“I think you should do one at least once a month,” says Lord Gavin McLeod-Valentine, when I begin to wonder just how long my new face will last. McLeod-Valentine is, in fact, an actual Scottish lord, who immigrated to the States in the early 2000s. He began his journey in the beauty world as a publicist for the skin-care company Intraceuticals, that early-aughts purveyor of the oxygen facial, which delivered plumping pressurized oxygen via a spray nozzle frequently wielded by Madonna’s longtime aesthetician, Michelle Peck. Natty in a Gucci belt, blazer, and slim-​fitting jeans, McLeod-Valentine cleanses my skin with sweeping hand movements at the Four Seasons spa in New York, where he meets private clients as the recently named brand ambassador for cult skin-care fire Augustine Bader. “The skin likes to be moved, it likes to have the blood flow in it,” says the 38-year-old, who left PR for aesthetician school in 2017, and, more crucially, for a village outside Beijing, where he trained in traditional techniques or facial sculpting. Like Pol, McLeod-Valentine, who is also based in Los Angeles, specializes in event prep. “I had 14 people on the Met Gala red carpet this year,” he tells me, among them Kate Moss, who swears by his $1,000 sessions that include a tightening microcurrent wand and an LED mask for additional collagen stimulation, as well as the nurturing benefits of his own hands. “The manual skin-on-skin method activates the skin in a different way,” he tells me, as he begins to quite literally beat my face, using an extremely swift slapping method (“I’m like a very stern governess!” ). Once more, my face feels slightly lifted and more defined, and once more, I wonder how long the wave of the magic microcurrent wand will last.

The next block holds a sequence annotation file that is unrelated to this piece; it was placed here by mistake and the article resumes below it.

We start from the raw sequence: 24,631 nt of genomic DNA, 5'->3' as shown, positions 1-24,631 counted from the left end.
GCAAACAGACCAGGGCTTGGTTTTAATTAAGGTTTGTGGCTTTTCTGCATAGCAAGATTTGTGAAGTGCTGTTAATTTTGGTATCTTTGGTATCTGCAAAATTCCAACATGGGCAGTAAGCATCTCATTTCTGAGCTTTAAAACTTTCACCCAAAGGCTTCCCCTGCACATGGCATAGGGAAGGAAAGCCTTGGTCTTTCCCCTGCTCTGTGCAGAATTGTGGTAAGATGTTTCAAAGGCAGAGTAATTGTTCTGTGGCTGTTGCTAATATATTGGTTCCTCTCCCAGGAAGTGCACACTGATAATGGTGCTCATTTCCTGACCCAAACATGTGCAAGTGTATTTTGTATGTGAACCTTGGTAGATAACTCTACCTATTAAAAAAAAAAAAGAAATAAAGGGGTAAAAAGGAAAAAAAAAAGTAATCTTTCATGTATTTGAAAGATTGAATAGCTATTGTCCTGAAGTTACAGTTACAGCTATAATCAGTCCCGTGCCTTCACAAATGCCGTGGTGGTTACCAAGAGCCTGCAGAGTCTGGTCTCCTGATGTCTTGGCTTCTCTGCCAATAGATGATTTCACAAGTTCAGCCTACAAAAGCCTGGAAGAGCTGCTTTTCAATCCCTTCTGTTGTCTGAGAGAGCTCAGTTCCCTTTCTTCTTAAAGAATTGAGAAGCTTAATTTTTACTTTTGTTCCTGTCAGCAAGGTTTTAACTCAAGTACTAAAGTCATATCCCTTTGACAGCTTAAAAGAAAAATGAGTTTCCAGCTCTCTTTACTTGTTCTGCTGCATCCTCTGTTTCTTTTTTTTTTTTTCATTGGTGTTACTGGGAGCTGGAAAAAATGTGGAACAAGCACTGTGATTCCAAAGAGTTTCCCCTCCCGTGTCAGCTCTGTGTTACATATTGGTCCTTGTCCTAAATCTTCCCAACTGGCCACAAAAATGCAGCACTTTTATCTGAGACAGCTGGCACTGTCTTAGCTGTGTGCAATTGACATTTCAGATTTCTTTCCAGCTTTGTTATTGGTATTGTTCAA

“These facialists can help with the glow-up moment, with the wedding, with the red carpet,” Shereene Idriss, MD, a New York–based dermatologist, tells me when we connect over Zoom to further scrutinize the state of my sag. “But if you want to look good day to day, that’s where dermatologists come in. We’re the yin to the facialists’ yang.” Idriss, who concedes that truly diligent appointments with facialists using the kind of modalities Pol and McLeod‑
Valentine are mainstreaming will yield cumulative results, is also a realist about how practical these protocols are. “It just takes a lot more squeezing to get the juice out,” she suggests of the frequency and cost required to see any long-term benefits. Instead, she’s a believer in a “slow and steady” but much more efficient in-office approach to skin sculpting: For a patient seeking the “snatched” look, she might reposition volume by doing a gradual thread lift—in which barbed sutures are inserted beneath the skin to stimulate collagen and pull the tissue upward—or she might place Botox and filler in strategic areas, “in your hairline, behind your ears, places you don’t even notice.”